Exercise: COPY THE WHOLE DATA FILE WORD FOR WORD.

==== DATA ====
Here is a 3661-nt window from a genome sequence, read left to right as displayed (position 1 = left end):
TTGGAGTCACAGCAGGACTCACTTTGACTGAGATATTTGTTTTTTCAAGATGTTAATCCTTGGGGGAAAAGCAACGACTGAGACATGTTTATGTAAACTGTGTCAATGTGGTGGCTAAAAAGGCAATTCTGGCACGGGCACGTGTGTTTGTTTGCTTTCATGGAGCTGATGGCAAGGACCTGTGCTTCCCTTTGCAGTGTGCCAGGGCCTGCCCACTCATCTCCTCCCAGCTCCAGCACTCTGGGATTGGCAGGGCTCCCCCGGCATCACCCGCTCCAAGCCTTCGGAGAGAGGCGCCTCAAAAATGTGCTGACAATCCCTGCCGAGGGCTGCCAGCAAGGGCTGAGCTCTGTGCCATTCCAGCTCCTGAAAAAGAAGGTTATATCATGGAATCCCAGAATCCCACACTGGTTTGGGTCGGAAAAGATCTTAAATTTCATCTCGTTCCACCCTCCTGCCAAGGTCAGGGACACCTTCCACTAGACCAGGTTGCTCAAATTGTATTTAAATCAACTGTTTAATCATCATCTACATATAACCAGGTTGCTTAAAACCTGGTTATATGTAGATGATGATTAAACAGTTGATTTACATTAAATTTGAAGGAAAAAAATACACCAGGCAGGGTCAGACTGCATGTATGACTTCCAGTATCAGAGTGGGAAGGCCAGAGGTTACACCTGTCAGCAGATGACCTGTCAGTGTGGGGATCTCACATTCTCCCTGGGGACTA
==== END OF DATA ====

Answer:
Here is a 3661-nt window from a genome sequence, read left to right as displayed (position 1 = left end):
TTGGAGTCACAGCAGGACTCACTTTGACTGAGATATTTGTTTTTTCAAGATGTTAATCCTTGGGGGAAAAGCAACGACTGAGACATGTTTATGTAAACTGTGTCAATGTGGTGGCTAAAAAGGCAATTCTGGCACGGGCACGTGTGTTTGTTTGCTTTCATGGAGCTGATGGCAAGGACCTGTGCTTCCCTTTGCAGTGTGCCAGGGCCTGCCCACTCATCTCCTCCCAGCTCCAGCACTCTGGGATTGGCAGGGCTCCCCCGGCATCACCCGCTCCAAGCCTTCGGAGAGAGGCGCCTCAAAAATGTGCTGACAATCCCTGCCGAGGGCTGCCAGCAAGGGCTGAGCTCTGTGCCATTCCAGCTCCTGAAAAAGAAGGTTATATCATGGAATCCCAGAATCCCACACTGGTTTGGGTCGGAAAAGATCTTAAATTTCATCTCGTTCCACCCTCCTGCCAAGGTCAGGGACACCTTCCACTAGACCAGGTTGCTCAAATTGTATTTAAATCAACTGTTTAATCATCATCTACATATAACCAGGTTGCTTAAAACCTGGTTATATGTAGATGATGATTAAACAGTTGATTTACATTAAATTTGAAGGAAAAAAATACACCAGGCAGGGTCAGACTGCATGTATGACTTCCAGTATCAGAGTGGGAAGGCCAGAGGTTACACCTGTCAGCAGATGACCTGTCAGTGTGGGGATCTCACATTCTCCCTGGGGACTA